Callaway Superhot vs Supersoft in 2021

RBG Callaway Superhot vs Supersoft Featured Image

After Titleist, Callaway has become the second largest producer and seller of golf balls in America. From their high end Chrome Soft to their lower end Warbird and everything in between, Callaway produces a top notch golf ball lineup.

2 of their mid range golf balls that are high quality and great value are the Callaway Superhot and the Callaway Supersoft.

We will compare the Callaway Superhot vs Supersoft for the rest of this article and help you decipher the differences between them. While you cannot go wrong with either, there is one that probably fits your game a little better.

Superhot

The Callaway Superhot is a 3-piece golf ball with a medium  compression core and a surlyn cover that is slightly harder than the urethane cover you find on a lot of balls in this category.

The Superhot, as the same suggests, is built to be hot off the club face and long no matter what club you are swinging. It has an aerodynamic design built for low drag and a penetrating ball flight that stays up in the air as long as possible.

The 3-layer construction gives the flexibility to produce good spin around the green and the soft cover adds some feel from everywhere on the course.

At a compression rate of 50, it is not the ultra low compression rating that takes away spin completely, but it is still easy to hit this ball pretty straight.

While it does not have the spin of the Chrome Soft or Pro V1, you can check the ball up around the green and get your approach shots to stop on a dime.

The main thing about this ball, however, is the distance. This ball is really long while maintaining some of the other features mentioned above. 

Pros

  • One of Callaway’s longest golf balls.
  • The Callaway name means a lot, and the technology that went into the production of this ball allows it to be long and soft with a good spin rate.
  • You get extra distance from every club from your driver to your wedges.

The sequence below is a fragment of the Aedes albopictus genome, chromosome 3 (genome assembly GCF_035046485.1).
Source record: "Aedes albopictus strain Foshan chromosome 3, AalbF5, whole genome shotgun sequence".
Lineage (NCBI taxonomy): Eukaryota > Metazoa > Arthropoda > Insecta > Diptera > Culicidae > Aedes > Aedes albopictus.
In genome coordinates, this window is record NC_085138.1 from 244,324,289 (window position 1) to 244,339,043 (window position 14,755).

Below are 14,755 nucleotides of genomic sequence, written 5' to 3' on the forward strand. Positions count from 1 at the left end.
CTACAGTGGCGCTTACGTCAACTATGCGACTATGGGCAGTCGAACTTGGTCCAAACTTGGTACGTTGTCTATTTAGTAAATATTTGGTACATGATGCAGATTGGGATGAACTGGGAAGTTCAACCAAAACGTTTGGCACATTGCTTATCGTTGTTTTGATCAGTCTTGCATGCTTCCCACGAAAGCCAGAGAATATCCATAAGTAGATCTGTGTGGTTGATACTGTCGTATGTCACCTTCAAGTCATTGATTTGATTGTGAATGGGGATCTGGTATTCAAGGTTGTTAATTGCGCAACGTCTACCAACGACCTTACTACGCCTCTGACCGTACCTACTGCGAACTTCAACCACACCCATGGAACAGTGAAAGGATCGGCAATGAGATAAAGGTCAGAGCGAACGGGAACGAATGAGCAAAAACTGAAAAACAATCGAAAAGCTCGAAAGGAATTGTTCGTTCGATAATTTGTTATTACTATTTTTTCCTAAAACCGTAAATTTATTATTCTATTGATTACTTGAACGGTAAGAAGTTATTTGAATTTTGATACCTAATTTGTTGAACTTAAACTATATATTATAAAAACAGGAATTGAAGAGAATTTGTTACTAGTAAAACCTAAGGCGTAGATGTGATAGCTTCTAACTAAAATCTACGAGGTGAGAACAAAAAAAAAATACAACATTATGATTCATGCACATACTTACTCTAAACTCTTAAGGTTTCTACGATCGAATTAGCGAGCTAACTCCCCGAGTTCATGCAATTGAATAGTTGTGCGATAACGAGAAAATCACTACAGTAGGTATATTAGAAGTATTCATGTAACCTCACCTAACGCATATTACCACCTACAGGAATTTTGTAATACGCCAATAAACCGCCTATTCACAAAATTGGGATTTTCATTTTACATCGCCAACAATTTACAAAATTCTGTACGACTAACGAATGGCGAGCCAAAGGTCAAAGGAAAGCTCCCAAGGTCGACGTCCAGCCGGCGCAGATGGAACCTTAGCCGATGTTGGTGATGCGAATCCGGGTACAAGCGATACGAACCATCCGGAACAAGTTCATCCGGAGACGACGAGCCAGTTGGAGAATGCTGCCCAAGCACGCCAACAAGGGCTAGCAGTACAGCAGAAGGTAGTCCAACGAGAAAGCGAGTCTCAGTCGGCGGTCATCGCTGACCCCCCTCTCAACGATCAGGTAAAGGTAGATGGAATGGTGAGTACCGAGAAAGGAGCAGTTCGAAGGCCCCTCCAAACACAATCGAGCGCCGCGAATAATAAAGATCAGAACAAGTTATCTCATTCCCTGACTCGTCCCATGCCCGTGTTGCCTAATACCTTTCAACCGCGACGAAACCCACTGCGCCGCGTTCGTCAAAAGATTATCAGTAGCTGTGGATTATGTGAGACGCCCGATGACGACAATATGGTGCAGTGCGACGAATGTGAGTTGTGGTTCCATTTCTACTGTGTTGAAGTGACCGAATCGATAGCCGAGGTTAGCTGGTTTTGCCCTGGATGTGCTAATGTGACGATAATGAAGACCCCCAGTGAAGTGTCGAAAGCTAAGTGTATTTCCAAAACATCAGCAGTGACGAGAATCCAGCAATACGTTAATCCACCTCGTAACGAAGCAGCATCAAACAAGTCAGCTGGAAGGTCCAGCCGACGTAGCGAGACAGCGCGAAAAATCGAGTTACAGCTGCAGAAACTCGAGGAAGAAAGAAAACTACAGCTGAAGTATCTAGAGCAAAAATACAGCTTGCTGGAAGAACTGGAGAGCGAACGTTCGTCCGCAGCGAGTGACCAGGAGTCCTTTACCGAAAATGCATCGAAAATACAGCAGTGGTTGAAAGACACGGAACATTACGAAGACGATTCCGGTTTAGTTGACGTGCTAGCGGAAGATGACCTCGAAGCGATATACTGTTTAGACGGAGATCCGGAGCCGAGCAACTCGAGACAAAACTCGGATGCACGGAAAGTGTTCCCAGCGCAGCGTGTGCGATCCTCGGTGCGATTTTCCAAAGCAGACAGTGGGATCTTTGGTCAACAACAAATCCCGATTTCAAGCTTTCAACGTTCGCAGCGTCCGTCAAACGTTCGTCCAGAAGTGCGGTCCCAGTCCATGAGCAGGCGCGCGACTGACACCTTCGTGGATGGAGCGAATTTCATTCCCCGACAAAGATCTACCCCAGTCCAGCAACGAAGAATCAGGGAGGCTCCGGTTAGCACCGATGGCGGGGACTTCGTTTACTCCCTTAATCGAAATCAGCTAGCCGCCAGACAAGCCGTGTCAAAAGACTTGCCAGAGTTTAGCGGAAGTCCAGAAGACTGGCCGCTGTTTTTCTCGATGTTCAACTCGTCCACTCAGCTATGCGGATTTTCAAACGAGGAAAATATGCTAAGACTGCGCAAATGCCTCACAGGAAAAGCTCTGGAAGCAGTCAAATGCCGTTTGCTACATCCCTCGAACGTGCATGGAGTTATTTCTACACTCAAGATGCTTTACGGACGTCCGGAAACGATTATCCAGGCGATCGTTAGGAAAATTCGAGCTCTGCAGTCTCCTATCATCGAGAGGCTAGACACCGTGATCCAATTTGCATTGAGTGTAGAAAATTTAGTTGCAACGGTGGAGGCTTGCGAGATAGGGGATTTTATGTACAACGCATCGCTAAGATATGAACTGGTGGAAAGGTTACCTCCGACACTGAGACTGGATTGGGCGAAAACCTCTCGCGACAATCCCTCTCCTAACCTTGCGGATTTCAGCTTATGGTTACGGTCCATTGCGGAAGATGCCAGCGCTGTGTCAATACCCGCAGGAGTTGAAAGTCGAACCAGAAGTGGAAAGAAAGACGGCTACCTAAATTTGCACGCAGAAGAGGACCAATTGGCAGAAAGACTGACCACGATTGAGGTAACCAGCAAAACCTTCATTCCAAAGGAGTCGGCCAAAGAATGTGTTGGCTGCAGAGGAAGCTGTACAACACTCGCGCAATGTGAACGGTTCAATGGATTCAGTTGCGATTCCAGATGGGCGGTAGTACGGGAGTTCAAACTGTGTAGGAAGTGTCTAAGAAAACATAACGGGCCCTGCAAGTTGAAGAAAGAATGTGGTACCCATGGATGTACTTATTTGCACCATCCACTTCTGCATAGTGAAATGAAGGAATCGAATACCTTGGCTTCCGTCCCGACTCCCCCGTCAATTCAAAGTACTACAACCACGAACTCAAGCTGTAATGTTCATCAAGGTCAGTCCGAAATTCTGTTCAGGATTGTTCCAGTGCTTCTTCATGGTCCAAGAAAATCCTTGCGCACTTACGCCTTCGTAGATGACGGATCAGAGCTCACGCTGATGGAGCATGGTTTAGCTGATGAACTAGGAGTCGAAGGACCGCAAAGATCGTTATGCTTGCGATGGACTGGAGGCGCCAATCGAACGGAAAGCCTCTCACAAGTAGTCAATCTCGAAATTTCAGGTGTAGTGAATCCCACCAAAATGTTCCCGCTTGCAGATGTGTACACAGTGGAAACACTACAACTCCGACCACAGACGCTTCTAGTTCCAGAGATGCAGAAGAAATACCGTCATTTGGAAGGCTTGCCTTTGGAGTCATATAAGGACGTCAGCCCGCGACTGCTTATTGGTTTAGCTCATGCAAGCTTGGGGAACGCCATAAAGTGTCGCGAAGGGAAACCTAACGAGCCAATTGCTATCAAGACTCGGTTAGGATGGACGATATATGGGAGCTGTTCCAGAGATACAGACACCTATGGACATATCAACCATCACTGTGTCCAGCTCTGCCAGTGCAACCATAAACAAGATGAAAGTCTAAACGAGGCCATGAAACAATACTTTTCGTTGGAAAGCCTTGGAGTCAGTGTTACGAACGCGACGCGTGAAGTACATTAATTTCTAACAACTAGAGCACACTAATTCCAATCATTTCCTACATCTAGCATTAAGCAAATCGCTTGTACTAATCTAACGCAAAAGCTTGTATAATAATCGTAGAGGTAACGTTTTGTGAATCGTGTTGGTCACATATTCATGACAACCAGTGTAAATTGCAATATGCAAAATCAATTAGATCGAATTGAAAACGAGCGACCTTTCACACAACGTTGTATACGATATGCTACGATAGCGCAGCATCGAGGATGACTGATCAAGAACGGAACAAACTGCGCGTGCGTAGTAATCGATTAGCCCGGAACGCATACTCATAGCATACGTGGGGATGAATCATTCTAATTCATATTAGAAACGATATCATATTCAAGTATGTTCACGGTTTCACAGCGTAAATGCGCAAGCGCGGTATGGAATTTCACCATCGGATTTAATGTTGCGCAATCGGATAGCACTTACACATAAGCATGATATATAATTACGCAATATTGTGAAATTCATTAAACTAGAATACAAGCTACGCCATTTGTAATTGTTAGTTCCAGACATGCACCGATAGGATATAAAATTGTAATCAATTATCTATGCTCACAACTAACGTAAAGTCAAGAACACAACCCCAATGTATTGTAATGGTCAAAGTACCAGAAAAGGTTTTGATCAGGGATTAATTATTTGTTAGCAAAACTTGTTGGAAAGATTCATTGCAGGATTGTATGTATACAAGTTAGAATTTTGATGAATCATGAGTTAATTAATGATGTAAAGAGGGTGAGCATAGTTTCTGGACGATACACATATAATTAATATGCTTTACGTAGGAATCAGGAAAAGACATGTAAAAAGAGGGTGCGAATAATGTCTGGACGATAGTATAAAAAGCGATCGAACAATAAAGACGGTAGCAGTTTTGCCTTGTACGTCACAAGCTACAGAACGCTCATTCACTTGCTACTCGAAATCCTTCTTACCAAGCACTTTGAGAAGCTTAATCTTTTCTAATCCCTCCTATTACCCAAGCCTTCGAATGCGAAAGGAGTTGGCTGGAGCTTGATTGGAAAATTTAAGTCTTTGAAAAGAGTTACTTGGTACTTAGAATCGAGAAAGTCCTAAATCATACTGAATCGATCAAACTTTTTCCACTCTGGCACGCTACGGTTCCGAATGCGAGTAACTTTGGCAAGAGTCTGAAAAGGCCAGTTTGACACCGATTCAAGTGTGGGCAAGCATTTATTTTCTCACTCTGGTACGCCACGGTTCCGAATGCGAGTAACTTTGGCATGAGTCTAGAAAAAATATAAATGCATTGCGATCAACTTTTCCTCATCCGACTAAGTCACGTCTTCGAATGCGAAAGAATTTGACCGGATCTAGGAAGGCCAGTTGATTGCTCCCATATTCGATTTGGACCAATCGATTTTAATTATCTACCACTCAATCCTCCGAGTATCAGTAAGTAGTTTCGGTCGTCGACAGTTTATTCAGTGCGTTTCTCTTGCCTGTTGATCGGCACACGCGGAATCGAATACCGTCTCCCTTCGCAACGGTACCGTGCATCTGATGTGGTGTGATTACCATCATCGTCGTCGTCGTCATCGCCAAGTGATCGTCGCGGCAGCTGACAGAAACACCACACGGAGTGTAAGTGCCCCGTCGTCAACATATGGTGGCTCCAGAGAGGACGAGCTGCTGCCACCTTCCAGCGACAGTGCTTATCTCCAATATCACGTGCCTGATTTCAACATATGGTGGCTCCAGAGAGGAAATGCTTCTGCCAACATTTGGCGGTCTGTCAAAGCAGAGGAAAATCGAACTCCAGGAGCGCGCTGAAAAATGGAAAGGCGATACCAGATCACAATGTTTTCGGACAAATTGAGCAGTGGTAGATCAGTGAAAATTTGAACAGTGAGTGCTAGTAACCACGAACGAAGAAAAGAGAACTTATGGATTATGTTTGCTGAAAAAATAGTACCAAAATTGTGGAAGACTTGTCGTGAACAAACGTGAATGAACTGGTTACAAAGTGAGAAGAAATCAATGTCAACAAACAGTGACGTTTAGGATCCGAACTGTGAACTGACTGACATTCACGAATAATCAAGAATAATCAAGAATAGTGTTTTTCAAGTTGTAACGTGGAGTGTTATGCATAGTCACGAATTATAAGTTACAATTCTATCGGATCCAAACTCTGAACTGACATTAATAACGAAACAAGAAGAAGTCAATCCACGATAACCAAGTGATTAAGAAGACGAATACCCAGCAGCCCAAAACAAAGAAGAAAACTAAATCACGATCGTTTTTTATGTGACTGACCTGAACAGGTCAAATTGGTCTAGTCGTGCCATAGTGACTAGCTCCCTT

• A really good feeling ball, it is not so soft that you cannot feel it, but it is not so hard that it feels like hitting a rock.

Cons

  • A kind of “tweener” ball in terms of both price and features. Many players will either opt to pay less for a soft distance ball or more for a players ball.
  • They are not very good for working the ball around the course.

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Supersoft

The Callaway Supersoft is maybe the most well-known golf ball amongst beginners. You get the Callaway name and quality with the game improvement features that beginners are looking for. The combination of distance and softness make this ball one of the more popular options in the Callaway arsenal.

With a compression rating of 38, the ball jumps off of the club face and produces very little spin. If you have a hook or a slice, this is a great ball to take away some of the spin that causes those mishits.

The ball is available with either a surlyn or urethane cover and the enhanced softness of the urethane is ideal for the majority of golfers playing Supersoft balls.

The Magna version of the supersoft is an oversized golf ball that is even easier to hit and easy to get up in the air. The low compression core gives you great distance, the HEX aerodynamics reduces drag and gives you a penetrating ball flight, and the softness of the cover gives you good feel around the green and everywhere else for that matter.

While you lose out on the spin to both work the ball around the course and stop the ball on a dime, you gain pretty much every feature that a beginning golfer or golfers with a slower swing speed will need.

Pros

  • One of the premier “long and soft” golf balls on the market.
  • The low compression rate, 38, makes the ball jump off the club for explosive distance.
  • These balls produce very little spin which give you more accuracy and increased distance not to mention it will help with the dreaded slice.

Cons

  • Not a good ball if you have a fast swing speed, really anything over 90mph may be too fast for these balls.
  • Very low spin rates make golf around the greens

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Features Face to Face: Callaway Superhot vs Supersoft

Construction

The Supersoft and Superhot golf balls are pretty similarly constructed. The main difference is the higher compression rating of the Supersoft and the softer outer urethane cover of the Superhot. The Superhot’s construction allows for a little extra spin and a little extra firmness while the Supersoft has better feel around the greens. In general, the construction of the Superhot is a little better all-around, but only if higher spin rates is something that you want in your golf ball.

Performance

Distance

As far as distance goes, you cannot really go wrong with either. The added firmness of the surlyn cover on the Superhot adds some to the distance of that ball, but the Supersoft adds a little more distance. With the HEX aerodynamics and really low compression rating, the Supersoft is as long as any ball on the market.